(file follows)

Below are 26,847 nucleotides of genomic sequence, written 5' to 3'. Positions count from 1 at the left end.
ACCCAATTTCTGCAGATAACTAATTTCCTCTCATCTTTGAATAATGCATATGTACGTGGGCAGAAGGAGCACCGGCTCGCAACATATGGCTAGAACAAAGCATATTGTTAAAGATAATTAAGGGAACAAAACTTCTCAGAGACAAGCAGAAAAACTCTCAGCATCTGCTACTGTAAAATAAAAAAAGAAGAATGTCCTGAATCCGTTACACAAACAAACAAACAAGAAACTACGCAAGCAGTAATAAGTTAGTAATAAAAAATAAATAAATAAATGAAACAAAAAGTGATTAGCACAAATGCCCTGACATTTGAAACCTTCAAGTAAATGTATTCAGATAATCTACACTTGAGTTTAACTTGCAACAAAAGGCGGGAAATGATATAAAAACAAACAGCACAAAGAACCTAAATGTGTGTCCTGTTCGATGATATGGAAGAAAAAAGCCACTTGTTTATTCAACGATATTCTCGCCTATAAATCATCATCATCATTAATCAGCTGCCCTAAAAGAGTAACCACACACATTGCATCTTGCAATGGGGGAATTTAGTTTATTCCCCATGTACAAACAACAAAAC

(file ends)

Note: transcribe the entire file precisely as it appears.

Below are 26,847 nucleotides of genomic sequence, written 5' to 3'. Positions count from 1 at the left end.
ACCCAATTTCTGCAGATAACTAATTTCCTCTCATCTTTGAATAATGCATATGTACGTGGGCAGAAGGAGCACCGGCTCGCAACATATGGCTAGAACAAAGCATATTGTTAAAGATAATTAAGGGAACAAAACTTCTCAGAGACAAGCAGAAAAACTCTCAGCATCTGCTACTGTAAAATAAAAAAAGAAGAATGTCCTGAATCCGTTACACAAACAAACAAACAAGAAACTACGCAAGCAGTAATAAGTTAGTAATAAAAAATAAATAAATAAATGAAACAAAAAGTGATTAGCACAAATGCCCTGACATTTGAAACCTTCAAGTAAATGTATTCAGATAATCTACACTTGAGTTTAACTTGCAACAAAAGGCGGGAAATGATATAAAAACAAACAGCACAAAGAACCTAAATGTGTGTCCTGTTCGATGATATGGAAGAAAAAAGCCACTTGTTTATTCAACGATATTCTCGCCTATAAATCATCATCATCATTAATCAGCTGCCCTAAAAGAGTAACCACACACATTGCATCTTGCAATGGGGGAATTTAGTTTATTCCCCATGTACAAACAACAAAAC